The South Carolina Litter Control Association kicked off the annual Zero Tolerance for Litter campaign today at the State House. Joined by Representative Gilda Cobb-Hunter, officers from state and local law enforcement agencies, Keep America Beautiful representatives and Waste Management companies, the Litter Control Association laid out the mission of Zero Tolerance and issued a challenge to officers across the state.
Zero Tolerance for Litter is a month-long campaign with a dual-purpose: to enforce litter laws and the educate people not to litter. The campaign is an annual event, although the Litter Control Association (SCLCA) hopes that this will be the year that all law enforcement adopt a zero tolerance for litter mentality every day.
According to Jamie Nelson, Director of Spartanburg County Environmental Enforcement Agency and past president of SCLCA, enforcing litter laws at its core is not about making things pretty, it is about ensuring order and safety to our communities.
Nelson issued a challenge to all law enforcement agencies to participate in a one mile litter pickup event. The point of this challenge is to get officers personally involved in litter issues in hopes that it will make them more proactive with enforcing litter laws. https://www.youtube.com/watch?v=8ZjAsp4B_OY.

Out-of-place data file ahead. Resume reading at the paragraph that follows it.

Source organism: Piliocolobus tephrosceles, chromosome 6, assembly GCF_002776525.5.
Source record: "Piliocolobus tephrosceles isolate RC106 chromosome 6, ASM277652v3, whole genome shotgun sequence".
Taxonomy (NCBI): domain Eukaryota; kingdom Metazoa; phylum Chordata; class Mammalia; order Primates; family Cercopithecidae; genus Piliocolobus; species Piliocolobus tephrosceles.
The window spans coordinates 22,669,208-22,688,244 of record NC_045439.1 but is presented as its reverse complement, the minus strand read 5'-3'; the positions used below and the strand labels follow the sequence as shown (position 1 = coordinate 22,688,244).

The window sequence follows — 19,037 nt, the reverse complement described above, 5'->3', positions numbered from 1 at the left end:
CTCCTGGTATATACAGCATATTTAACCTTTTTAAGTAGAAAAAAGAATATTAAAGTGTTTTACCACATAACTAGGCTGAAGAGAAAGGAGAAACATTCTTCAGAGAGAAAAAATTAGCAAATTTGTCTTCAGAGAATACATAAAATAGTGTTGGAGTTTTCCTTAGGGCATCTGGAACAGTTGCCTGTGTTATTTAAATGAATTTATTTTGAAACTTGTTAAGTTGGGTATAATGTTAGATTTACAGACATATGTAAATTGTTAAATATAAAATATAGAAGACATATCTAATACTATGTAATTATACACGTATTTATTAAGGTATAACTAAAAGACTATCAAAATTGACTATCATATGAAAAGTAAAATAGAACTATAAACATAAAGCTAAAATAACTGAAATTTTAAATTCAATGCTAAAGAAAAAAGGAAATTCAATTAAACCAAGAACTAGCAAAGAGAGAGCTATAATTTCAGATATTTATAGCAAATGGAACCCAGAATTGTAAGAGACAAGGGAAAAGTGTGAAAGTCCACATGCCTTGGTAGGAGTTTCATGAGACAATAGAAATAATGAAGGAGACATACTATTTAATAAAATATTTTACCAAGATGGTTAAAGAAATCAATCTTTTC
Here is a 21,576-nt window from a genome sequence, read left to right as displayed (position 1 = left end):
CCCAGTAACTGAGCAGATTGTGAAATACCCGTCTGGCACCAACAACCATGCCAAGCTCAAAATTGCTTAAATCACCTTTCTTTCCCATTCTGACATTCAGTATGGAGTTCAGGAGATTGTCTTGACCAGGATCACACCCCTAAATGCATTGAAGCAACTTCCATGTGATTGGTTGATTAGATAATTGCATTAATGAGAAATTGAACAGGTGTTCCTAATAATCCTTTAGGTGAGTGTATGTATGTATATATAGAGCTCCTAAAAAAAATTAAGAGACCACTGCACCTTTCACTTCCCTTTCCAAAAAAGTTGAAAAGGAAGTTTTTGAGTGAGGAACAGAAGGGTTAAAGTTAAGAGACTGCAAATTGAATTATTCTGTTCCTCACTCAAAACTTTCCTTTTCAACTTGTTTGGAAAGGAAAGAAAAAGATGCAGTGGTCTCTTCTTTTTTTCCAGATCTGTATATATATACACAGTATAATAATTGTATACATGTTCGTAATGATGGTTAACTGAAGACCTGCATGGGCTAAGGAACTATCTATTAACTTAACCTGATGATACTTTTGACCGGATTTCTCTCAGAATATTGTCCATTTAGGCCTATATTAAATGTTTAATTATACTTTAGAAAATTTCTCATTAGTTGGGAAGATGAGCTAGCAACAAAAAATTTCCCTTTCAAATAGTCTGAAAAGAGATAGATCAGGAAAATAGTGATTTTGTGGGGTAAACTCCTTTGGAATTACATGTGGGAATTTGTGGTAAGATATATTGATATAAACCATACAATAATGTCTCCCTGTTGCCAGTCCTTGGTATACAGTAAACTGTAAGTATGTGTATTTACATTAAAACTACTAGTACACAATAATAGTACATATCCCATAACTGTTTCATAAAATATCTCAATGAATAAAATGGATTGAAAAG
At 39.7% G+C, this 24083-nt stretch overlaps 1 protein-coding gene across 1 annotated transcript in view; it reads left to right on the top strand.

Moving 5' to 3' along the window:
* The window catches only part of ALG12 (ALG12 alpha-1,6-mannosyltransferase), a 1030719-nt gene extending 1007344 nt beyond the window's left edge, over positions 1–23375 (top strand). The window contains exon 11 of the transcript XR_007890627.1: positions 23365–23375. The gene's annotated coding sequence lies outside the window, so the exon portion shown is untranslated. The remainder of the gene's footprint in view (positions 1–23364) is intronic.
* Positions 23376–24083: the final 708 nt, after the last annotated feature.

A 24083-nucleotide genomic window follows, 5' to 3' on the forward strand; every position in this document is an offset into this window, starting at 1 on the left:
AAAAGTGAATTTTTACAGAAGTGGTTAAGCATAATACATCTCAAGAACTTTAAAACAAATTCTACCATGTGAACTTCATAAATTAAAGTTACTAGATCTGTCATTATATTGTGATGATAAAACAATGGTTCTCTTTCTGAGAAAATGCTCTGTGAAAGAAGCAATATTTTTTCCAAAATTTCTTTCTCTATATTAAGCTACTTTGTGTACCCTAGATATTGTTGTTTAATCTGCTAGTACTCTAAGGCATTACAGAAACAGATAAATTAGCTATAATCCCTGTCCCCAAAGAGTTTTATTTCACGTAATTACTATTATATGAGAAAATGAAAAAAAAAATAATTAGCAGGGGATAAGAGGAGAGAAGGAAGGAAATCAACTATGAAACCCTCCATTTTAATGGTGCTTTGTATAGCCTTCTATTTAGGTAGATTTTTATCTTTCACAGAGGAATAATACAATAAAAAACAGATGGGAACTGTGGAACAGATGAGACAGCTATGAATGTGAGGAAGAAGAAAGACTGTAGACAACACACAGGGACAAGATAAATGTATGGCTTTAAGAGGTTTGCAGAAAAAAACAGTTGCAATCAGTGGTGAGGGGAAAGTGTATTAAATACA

Representative Cobb-Hunter spoke on efforts of law makers to make litter elimination a priority, the Take Palmetto Pride Where you Live Act, and working together for a common goal. Representative Cobb-Hunter emphasized that law makers and law enforcements agencies need to “get behind the same goal, which is to reduce litter.”
In addition to Representative Cobb-Hunter and Jamie Nelson, speakers included Steve Ward, President of the SCLCA; Jacq Buck, Executive Director of Keep the Midlands Beautiful; and Mindy Miller, Public Sector Manager South Atlantic Area for Waste Management.
According to Jacq Buck, when litter is removed from communities, it instills community pride and cuts down on crime.
Governor Nikki R. Haley issued a proclamation that April 2016 is Zero Tolerance for Litter Month.
In a 2008 focus group conducted by PalmettoPride, enforcing litter laws was the most common answer to the question “how do we get people to change their litter behaviors?”. In 2016, enforcement of the state and local litter laws by law enforcement agencies remains a challenge. Litter control and code officers are largely responsible for all enforcement of litter laws. Department of Natural Resources and SC Department of Public Safety also write tickets for littering.